The triangle above formed on the USD/JPY pair in the middle of an impressive trend. The pair jumped from below 80 to the 100 level as the Bank of Japan embarked, a few years ago, on an aggressive quantitative easing programme. Under such a programme, the central bank buys its own government bonds. The idea behind this unconventional tool is to ease the monetary policy to bring back inflation. A specific inflation level is desired and needed for an expanding economy. In this case, the side effect of such a monetary policy tool is an aggressive currency weakening. It happened in the United States as well, as the Federal Reserve ran four different quantitative easing programmes, and thus the US dollar suffered accordingly. Coming back to the USD/JPY pair, before reaching the all-important 100 level, a psychological one, the market dipped. The dip was a significant one, meant to scare bulls, as the pair travelled more than 500 pips to the downside. However, it turned out that it was only the first leg of an ascending triangle; the market was simply looking to consume more time before breaking above the 100 level. Eventually, after almost 200 4-hour candles, the level was broken and the bullish trend resumed. The moment the b–d trend line was broken, the triangle completed.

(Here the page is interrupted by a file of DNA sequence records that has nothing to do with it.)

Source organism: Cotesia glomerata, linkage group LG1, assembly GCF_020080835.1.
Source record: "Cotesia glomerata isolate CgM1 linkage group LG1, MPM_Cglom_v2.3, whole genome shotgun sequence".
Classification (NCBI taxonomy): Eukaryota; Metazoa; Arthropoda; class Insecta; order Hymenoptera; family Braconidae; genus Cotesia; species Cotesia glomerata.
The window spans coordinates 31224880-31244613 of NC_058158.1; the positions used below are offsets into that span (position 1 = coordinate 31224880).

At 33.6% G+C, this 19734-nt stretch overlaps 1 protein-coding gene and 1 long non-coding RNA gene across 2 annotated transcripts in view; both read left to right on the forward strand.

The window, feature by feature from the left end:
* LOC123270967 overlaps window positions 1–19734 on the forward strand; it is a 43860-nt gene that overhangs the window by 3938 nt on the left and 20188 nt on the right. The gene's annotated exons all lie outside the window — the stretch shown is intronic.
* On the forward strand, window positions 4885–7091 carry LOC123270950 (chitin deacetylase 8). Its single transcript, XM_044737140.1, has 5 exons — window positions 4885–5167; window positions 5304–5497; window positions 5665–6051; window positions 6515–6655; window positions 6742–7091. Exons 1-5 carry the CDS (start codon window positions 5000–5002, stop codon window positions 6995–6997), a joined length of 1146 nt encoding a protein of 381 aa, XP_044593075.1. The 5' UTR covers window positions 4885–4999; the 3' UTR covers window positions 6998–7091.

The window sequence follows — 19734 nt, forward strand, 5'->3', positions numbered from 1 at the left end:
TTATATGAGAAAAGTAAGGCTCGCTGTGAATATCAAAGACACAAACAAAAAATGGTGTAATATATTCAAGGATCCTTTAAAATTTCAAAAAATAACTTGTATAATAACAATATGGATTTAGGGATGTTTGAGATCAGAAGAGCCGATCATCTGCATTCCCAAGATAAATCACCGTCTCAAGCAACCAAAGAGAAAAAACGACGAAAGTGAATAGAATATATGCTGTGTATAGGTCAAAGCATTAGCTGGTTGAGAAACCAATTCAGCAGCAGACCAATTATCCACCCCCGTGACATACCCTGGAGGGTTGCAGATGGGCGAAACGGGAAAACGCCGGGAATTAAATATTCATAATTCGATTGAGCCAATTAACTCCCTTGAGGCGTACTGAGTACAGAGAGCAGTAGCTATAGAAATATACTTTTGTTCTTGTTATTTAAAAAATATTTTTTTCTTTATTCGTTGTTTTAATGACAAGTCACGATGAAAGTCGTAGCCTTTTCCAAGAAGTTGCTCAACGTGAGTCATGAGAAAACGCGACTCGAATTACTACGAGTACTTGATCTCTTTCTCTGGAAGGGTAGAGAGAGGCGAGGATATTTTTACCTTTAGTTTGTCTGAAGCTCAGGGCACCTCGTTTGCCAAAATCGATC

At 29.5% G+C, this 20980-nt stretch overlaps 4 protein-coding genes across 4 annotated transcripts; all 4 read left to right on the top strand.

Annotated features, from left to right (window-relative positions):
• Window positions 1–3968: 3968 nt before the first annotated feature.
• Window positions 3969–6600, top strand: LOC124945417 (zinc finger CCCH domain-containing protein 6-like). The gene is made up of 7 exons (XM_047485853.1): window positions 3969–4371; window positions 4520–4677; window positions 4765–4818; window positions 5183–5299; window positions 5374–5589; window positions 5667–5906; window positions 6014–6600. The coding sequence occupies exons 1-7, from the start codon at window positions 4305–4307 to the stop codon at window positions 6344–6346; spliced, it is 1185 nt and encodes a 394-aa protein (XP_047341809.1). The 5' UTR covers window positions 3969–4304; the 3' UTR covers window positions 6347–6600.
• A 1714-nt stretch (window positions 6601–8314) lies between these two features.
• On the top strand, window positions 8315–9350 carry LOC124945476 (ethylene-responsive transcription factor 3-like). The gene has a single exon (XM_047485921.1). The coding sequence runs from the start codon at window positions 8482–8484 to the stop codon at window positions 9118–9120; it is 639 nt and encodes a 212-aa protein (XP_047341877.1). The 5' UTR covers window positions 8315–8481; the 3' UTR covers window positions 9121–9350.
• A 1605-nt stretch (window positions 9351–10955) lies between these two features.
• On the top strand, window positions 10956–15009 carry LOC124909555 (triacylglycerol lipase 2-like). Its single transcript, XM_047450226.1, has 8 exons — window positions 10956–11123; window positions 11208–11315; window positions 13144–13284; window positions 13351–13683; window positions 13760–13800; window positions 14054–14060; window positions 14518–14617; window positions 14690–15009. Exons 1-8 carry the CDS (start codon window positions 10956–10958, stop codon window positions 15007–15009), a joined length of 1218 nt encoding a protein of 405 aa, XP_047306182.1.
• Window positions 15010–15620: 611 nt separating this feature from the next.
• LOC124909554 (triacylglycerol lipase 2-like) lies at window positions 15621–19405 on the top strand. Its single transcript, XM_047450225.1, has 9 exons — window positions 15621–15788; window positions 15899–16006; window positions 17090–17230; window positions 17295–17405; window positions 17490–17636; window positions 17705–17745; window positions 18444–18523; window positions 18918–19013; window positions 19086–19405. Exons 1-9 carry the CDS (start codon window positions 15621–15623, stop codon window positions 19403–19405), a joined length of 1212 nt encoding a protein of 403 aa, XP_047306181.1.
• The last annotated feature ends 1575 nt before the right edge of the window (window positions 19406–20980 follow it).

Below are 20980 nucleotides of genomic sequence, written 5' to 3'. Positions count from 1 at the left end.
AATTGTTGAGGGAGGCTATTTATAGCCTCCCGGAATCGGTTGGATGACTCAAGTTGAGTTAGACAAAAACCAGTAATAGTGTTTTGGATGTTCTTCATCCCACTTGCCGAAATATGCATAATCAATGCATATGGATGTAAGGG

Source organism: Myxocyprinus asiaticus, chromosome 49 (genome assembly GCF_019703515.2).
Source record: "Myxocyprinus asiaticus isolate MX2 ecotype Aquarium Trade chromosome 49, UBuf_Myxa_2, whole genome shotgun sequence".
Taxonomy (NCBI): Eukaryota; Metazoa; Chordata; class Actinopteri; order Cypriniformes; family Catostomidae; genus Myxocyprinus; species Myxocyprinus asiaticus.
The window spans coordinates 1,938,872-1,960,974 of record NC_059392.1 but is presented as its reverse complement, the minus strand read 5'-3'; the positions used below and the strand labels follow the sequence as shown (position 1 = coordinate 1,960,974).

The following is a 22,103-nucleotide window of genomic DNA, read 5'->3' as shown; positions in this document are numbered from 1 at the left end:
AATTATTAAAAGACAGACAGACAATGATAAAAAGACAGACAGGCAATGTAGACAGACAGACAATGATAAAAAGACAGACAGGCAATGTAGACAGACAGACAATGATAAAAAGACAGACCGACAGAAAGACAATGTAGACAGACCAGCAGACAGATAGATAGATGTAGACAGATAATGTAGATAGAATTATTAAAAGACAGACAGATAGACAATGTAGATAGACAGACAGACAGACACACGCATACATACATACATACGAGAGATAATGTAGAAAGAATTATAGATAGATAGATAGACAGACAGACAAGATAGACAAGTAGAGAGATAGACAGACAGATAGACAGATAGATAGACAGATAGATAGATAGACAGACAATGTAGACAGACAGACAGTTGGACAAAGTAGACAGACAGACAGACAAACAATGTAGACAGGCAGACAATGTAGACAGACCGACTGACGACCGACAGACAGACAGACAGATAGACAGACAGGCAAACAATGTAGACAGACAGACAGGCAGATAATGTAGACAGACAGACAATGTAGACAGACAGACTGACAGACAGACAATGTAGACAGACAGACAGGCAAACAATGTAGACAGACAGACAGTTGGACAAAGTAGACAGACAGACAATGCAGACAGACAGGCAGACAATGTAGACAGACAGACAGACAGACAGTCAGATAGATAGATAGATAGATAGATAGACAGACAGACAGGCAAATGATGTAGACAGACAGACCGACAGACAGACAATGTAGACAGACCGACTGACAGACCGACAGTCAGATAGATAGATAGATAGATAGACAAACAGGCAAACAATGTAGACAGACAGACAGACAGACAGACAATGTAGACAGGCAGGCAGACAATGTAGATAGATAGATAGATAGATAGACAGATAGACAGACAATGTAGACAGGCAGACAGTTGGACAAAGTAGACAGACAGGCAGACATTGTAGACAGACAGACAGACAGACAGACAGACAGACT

Descending triangles are similar, the only difference being that the outcome is a bearish rather than a bullish one. I’ll give you the EUR/USD daily chart as an example here, as the pair formed a beautiful descending triangle on its way down from 1.40 to the 1.04 area. Can you spot a triangle in the chart below? Remember to look for continuation patterns; in this case, for bearish continuation patterns.
Keep in mind that in real trading charts, patterns are not like the ones in trading books or courses. The market takes various shapes, and thus triangles are not always horizontal.
Here is the descending triangle I was talking about. It is a continuation pattern, meaning that the trend prior to the triangular formation is a bearish one, and the trend continues after the triangle is completed. As in the USD/JPY example, the moment the lower trend line (the b–d trend line according to Elliott Waves theory) broke, the bearish trend resumed. As you can see in the image above, the triangle is not a horizontal pattern. However, this is irrelevant; what matters here is the fact that it acted as a continuation pattern. Aggressive traders position for its break during the triangular formation, while conservative traders simply wait for the lower trend line to break.